Those moments when our dogs choose to be right next to us, the times when our dogs initiate closeness. So why do dogs like to cuddle?
Dogs Like Cuddling Because It Provides Warmth
The biggest clues when it comes to figuring out why dogs love to cuddle with us is the definition itself: ‘to cuddle is to hold close for warmth or comfort or in affection.’
If you’ve ever seen a puppy pile you know how adorable it is. But besides being the cutest thing ever it makes sense from an evolutionary standpoint. Puppies snuggle with one another to keep warm. When you get cold you can snuggle up under a blanket or put on some extra layer, for our dogs it’s not that easy.
Cuddling with humans was an important part of canine domestication. Early dogs helped us hunt and alerted us to danger, but we also helped each other out by cuddling and keeping each other warm. In fact, the term “three dog night” refers to those really cold nights when humans had to cuddle up with 3 dogs to keep from freezing to death.
Cuddling Provides Affection
But cuddling isn’t just about warmth – it’s also a way to show affection. Cuddling, and showing affection in general, is one way in which our dogs strengthen their bond with us. Researchers have even found that bonding with their owners is more important to dogs than it is to other pets. (sorry cat lovers)
The long evolutionary relationship we’ve had with dogs has reinforced many of the traits we see today in our pet dogs. We have a very intimate bond with our dogs, and that feeling seems to be mutual. There’s a special bond between humans and dogs, and it’s demonstrated by the amount of affection we show one another.
The Science Behind Dogs Cuddling
Cuddling is also a great stress reliever. Petting and talking to a dog for just a few minutes has been shown to increase oxytocin levels in both dogs and humans. Oxytocin, often referred to as the love hormone, is associated with social bonding and trust. New research found that human-dog interactions can elicit the same positive hormonal response that mothers have with their infants.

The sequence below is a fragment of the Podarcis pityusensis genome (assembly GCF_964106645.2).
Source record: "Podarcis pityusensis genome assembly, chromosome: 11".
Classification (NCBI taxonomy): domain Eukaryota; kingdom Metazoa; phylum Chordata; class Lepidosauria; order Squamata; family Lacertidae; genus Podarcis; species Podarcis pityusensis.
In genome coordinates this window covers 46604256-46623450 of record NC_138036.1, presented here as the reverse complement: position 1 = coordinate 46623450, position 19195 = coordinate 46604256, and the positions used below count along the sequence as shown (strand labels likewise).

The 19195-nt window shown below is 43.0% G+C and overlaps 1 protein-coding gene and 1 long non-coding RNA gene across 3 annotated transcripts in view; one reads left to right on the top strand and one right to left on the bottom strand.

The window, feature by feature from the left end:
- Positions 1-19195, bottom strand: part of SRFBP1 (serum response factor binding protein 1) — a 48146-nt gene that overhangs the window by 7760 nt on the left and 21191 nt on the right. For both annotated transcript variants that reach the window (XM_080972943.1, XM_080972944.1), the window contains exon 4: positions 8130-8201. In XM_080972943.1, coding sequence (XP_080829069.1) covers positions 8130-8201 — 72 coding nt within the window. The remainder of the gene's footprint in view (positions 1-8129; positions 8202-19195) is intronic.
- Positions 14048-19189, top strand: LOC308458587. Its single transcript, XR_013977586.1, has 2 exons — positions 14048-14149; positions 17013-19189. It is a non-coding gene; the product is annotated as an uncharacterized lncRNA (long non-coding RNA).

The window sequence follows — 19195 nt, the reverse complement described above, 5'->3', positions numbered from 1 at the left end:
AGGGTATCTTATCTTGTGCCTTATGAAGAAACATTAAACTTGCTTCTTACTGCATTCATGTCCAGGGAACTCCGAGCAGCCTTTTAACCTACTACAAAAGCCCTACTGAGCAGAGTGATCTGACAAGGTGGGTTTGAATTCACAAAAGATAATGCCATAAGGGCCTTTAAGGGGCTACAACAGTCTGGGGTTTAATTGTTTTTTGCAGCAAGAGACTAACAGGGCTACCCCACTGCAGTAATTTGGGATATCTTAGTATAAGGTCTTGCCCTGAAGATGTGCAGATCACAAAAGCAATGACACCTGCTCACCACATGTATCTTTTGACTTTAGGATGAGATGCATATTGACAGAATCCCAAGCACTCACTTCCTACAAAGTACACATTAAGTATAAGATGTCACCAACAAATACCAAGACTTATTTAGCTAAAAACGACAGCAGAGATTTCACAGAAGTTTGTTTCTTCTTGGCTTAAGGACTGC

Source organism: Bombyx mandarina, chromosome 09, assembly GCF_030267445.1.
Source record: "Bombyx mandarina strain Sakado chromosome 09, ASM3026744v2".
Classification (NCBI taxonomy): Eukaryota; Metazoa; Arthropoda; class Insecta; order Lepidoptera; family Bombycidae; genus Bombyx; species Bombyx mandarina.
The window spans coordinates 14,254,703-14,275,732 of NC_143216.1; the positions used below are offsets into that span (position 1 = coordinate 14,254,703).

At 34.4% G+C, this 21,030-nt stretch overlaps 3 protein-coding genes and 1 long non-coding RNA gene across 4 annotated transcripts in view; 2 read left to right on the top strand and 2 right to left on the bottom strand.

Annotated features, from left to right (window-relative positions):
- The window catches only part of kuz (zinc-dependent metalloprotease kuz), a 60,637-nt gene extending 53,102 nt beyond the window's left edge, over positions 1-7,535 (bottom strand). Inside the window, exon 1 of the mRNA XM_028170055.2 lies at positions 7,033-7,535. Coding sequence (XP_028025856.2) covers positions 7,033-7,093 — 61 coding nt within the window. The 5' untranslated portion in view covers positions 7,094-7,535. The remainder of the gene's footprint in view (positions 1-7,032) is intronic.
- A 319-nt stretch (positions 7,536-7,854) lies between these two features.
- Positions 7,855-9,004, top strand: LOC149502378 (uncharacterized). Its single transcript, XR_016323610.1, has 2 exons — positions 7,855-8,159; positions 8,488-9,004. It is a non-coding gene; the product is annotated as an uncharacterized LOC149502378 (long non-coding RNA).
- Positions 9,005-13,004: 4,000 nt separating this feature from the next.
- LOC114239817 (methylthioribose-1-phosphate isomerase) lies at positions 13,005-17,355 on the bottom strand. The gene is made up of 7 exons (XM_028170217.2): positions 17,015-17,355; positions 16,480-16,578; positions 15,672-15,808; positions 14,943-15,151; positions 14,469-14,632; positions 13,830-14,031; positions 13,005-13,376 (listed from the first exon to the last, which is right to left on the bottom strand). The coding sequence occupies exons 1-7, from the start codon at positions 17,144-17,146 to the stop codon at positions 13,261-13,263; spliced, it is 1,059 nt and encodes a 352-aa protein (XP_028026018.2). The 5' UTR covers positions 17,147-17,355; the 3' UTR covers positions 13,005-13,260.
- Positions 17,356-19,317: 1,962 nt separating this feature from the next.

Researchers suggest that the strong ability of dogs to bond with humans played a crucial role in their domestication. The theory is that in the wild the dogs that were able to bond with humans were the ones that received human care and protection. And yes, much of that bonding surely included cuddles.
Why Do Some Dogs Cuddle More Than Others?
So why do some dogs like to cuddle more than others? Well, genetics is certainly one part of it. Some dogs have been bred to be independent and less affectionate, while others are bred for the opposite.
Certain breeds such as the Maltese, Pomeranian and Yorkshire Terrier have been bred to be lap dogs. Lap dogs are small enough to be held in our lap and to have a temperament predisposed to do so.
But there’s more than just genetics at work. Some dogs are just more affectionate than others. Some dogs don’t cuddle much, if at all. My previous dog Carter had a funny way of showing affection. He was a total velcro dog (followed me around everywhere), yet he wasn’t fond of cuddling. At least not when touching was involved.
He’d get up on the couch with me, but he’d stay a few inches away. I called it his ‘personal space’ issue. Now when bad weather was on the way? He’d jump into my lap in a heartbeat. So he’d still come to me for comfort when he was afraid, but daily cuddles weren’t his thing.
Dogs have their own unique personalities, and not all of them are super cuddly or affectionate. Dogs are just like people in that way; some people love hugs, and others are a little more standoffish.
Why Your Dog Cuddles Less in the Summer
Some dogs don’t like to cuddle because of the heat. Laika loves to cuddle, but there’s a definite slow down on cuddle time in the summer. Our dogs have a higher body temperature than we do, and it’s harder for them to cool down. Cuddling produces a lot of heat, so when it’s really hot out your dog might not cuddle because they’re just trying to keep cool.